She now hunts gigacorns
Published on 11.06.2021
Gorillas, Sennder – Wefox-these companies belong to the group of unicorns that Germany now has to show. With Celonis, even the first German start-up has recently achieved Decacorn status, so it is valued at more than ten billion US dollars.
Anyway, the whole start-up world seems to be just looking for the billion-dollar valuation. All but the Berlin VC Extantia. The fund, which was only founded at the beginning of the year under the name Beyond Black, is looking for gigacorns – and has now gained support from the World Economic Forum.
Gigacorn-this term was coined by Extantia founding partner Sebastian Heitmann himself. This means companies that not only operate profitably, but can also save at least one billion tons (one gigatonne) of CO2.
Even if the industry is just so flooded with sustainable claims, the Berlin VC seems to be serious about this approach. Just planting trees and riding e-scooters is not enough for the investors behind Extantia.
First climate, then profit?
“We only invest in companies that make a significant technological contribution to reducing CO2 emissions, “Heitmann explained in an interview with”Gründerszene” a few months ago.
Significant means: The VC aims to invest in companies that are at least potentially able to save about one percent of global CO2 emissions. However, so far only twenty million euros are in the fund’s pot. For investments with this claim, this is not particularly much. In fact, only three start-ups have received support from Extantia so far.
What is the big problem in the field of sustainability? Laura-Marie Töpfer, the new partner at Extantia, says that the money only flows in splashes. “Here sometimes twenty million euros, because sometimes thirty-how that should have an impact, I do not know,” said the 32-year-old, who recently joined the Berlin VC as an investor.
At the World Economic Forum, Töpfer recently led the development of Uplink, a platform that aims to bring together start-ups and decision-makers from the sustainability sector. With this expertise, she should now ensure that Extantia is more than a classic VC.
The goal: an eco-ecosystem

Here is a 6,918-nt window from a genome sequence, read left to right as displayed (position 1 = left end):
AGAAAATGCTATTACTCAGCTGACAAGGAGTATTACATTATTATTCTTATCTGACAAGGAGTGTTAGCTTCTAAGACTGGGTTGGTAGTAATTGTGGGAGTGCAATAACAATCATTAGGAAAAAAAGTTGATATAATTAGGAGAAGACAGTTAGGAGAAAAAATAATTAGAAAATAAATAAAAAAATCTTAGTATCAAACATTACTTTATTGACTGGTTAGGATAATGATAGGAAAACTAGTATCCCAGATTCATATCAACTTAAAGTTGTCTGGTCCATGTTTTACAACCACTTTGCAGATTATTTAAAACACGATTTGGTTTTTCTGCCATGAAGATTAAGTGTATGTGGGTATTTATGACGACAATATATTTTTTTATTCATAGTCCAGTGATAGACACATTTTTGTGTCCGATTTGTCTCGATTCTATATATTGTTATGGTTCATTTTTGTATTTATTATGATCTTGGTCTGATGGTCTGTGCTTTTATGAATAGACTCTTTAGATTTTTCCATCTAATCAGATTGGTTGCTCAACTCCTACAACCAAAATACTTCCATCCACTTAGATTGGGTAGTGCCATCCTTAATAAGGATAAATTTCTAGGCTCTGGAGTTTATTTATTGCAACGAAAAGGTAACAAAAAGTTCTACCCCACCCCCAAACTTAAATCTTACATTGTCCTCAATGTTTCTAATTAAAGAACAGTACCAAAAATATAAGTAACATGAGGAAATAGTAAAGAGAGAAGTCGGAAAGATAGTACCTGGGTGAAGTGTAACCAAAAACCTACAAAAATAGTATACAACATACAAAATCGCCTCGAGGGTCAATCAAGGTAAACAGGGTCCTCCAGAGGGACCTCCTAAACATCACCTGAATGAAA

Because even if the donor is so far only about to invest a few million in a handful of start-ups, it should not stay there. On the one hand, a lot of money from overseas is to be acquired for the fund – so far only German entrepreneurs such as FitX founder Jacob Fatih have put their money into Extantia-on the other hand, one wants to invest not only in companies, but also in other investors.
“Imagine that we can support an entire ecosystem of entrepreneurs, then the probability is much greater that we will build the next sustainable BP or Shell,” Töpfer outlines the project.
Their plan: a “sustainable Andreessen Horowitz”. In the next nine to twelve months, a mid-three-digit million amount is to be added to the fund.
Even if completely different sums will then be in play, sustainability should continue to be in the foreground. Extantia wants to stand out clearly from the other greenwashing of the scene, but the team is to be expanded in the future by scientists, for example. And the investments made so far – even if there were only a few – indicate that the minds behind the VC are not only concerned with the impact on the scale of a wooden credit card.
Only start-ups that really contribute to the UN Sustainable Development Goals are eligible for Extantia. Whether the company really manages to launch a Gigacorn? Wait and see. The fact that Laura-Marie Töpfer, one of the few women in the VC scene, has now been brought on board is at least promising.
Although potter bothers to be reduced to her gender, that she is a rarity as a woman at the head of a VC, but can not be discussed away. “Our team has been and still is not very diverse,” she says.
And the potential investment cases are also very homogenous overall. Töpfer also sees it as her task to counteract this. Not out of pure charity, but because she is convinced that diverse teams are fundamentally more successful.
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